There's a lot more I could say on this subject, too much in fact for the time I have. But if you've got a second tell me what you think.

Rather than being told to be brave we're told to be afraid

Friday, April 13, 2007

Fred's Theory of Homeostasis

Occasionally despite my pessimism and general bleakness I'm forced to admit that things are going pretty well. This is one of those times, mark it on your calender, call your friends and remember where you were when it happened so you can tell your grandkids. And this even comes despite the fact that I've been sick the last couple of days (with a condition not suitable for discussion among polite company). Of course that does give you a clue as to one of the factors in my good mood, Fred's Theory of Homeostasis (sorry that's an inside joke between my wife and I).

I know that my own definition of homeostatis is somewhat like my definition of salubrious, in the ballpark but not exactly playing the same game. Homeostatis eventually refers to the propensity of a system to maintain an equilibrium despite influences which may seem to push it one way or the other. I use it more as a short hand to refer to the idea that your mood is based more on the distance travelled then objective factors. So if just yesterday I was spending most of the day in the bathroom, in no small amount of distress, then it doesn't take much for today to seem much improved.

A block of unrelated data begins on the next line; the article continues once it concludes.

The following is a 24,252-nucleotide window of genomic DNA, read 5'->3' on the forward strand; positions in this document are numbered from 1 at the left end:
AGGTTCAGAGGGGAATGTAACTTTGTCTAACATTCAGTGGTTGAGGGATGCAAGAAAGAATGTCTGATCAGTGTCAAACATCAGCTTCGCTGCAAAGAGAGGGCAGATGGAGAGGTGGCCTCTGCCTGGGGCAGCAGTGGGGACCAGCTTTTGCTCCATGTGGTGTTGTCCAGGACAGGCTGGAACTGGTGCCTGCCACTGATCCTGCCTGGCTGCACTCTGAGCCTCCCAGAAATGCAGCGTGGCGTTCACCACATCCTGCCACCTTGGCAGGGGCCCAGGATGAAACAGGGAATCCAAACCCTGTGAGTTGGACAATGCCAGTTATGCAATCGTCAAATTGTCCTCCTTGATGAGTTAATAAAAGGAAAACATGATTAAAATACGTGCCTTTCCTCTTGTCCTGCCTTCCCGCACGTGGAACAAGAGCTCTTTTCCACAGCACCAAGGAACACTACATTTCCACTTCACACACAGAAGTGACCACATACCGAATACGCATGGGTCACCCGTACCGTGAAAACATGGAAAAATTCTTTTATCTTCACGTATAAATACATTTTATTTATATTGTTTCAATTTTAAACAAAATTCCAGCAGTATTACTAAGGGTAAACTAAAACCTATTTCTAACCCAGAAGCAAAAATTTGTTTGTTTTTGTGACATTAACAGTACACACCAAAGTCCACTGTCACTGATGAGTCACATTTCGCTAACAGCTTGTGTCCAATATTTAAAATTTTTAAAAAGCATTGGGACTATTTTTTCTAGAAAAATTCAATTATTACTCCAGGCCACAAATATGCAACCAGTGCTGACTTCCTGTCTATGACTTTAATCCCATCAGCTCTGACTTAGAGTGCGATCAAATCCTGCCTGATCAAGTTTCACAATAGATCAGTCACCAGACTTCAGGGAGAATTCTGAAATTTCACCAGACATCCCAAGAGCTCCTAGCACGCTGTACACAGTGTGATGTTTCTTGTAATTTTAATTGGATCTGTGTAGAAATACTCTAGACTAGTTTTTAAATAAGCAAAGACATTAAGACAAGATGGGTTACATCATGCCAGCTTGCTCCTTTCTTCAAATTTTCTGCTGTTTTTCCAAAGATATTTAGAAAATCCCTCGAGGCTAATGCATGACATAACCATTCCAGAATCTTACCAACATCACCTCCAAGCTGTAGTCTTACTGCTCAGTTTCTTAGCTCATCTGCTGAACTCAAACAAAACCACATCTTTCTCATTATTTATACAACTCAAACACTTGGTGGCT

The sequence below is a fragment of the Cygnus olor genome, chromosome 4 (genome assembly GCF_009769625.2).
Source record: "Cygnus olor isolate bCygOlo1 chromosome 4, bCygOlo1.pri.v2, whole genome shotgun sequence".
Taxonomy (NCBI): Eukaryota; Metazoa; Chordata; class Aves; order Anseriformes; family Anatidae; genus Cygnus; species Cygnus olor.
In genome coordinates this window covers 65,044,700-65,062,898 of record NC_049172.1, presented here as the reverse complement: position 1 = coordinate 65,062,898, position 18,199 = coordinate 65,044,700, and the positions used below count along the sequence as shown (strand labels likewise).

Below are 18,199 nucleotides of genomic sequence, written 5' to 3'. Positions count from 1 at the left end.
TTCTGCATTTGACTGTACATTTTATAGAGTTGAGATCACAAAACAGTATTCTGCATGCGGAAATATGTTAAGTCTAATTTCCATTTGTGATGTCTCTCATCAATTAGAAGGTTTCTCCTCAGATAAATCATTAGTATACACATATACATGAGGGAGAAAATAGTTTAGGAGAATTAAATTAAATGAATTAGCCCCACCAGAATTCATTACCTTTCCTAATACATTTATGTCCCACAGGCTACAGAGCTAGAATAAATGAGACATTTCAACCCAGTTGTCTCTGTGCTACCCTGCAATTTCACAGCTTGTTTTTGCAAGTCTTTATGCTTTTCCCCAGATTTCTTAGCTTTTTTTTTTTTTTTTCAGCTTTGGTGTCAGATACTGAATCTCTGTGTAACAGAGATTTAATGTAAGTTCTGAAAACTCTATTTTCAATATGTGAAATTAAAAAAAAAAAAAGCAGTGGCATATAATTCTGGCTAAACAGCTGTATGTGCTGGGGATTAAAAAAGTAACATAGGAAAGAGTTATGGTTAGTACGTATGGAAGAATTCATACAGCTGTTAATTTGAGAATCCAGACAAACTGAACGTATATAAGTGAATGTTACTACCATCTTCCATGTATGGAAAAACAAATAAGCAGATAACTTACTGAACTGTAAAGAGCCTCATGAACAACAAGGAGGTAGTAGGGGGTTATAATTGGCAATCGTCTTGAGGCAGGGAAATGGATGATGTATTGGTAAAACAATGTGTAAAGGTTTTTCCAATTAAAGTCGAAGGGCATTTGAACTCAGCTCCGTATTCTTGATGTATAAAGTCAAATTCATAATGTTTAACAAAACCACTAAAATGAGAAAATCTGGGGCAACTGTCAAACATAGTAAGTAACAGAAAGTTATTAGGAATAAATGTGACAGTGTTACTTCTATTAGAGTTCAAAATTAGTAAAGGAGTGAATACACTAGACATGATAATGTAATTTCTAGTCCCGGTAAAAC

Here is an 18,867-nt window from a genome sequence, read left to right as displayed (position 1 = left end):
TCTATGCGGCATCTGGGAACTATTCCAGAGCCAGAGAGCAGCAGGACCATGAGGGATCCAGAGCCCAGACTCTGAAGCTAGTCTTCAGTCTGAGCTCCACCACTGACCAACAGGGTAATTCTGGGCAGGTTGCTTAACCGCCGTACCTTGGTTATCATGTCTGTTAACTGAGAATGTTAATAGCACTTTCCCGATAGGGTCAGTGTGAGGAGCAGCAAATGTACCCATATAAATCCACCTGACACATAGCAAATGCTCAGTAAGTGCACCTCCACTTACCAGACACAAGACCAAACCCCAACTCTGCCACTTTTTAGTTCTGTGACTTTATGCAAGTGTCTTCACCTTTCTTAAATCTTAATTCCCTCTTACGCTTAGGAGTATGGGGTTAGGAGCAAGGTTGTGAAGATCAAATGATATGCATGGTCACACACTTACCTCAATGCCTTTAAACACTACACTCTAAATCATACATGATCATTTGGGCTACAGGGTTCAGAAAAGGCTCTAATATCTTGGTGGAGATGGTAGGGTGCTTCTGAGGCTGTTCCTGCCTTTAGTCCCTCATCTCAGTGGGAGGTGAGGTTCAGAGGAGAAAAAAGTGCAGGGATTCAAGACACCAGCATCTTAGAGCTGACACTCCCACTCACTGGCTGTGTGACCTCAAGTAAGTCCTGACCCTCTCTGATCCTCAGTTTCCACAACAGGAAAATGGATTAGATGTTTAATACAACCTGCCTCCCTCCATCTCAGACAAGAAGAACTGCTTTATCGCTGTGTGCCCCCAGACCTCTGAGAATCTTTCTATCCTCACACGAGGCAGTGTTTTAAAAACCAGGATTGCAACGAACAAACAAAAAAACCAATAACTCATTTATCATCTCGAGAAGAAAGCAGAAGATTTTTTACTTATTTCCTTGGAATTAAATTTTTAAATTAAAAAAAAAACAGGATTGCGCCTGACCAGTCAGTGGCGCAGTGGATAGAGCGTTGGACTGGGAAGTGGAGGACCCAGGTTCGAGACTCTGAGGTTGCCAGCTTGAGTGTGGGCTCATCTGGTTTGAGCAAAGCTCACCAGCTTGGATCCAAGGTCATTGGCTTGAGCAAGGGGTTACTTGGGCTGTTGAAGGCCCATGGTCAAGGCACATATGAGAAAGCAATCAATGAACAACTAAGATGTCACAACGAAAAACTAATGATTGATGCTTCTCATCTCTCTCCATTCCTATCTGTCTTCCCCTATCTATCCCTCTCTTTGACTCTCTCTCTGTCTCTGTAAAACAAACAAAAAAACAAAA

This isn't the only reason I'm happy but the others are somewhat homeostatic as well. For a long time I haven't given my yard a lot of love, and it has in the past look pretty bedraggled, but last year I had a nice parking strip put in, and last Saturday I pruned the Hell out of the bushes in front, I moved it and fertilized it, plus it's spring so everything is still pretty green. So my yard went from being a continual thorn in my side to being something that doesn't look half bad. There are other examples of this (like home teaching) but I'm out of time, so I guess I'll just have to wish you all a great weekend (I'm getting with the guys to play The Order of the Stick Adventure Game on Saturday, so I'm pretty stoked).

It's not where you are but how you got there

Wednesday, April 11, 2007

Tiny and unremarkable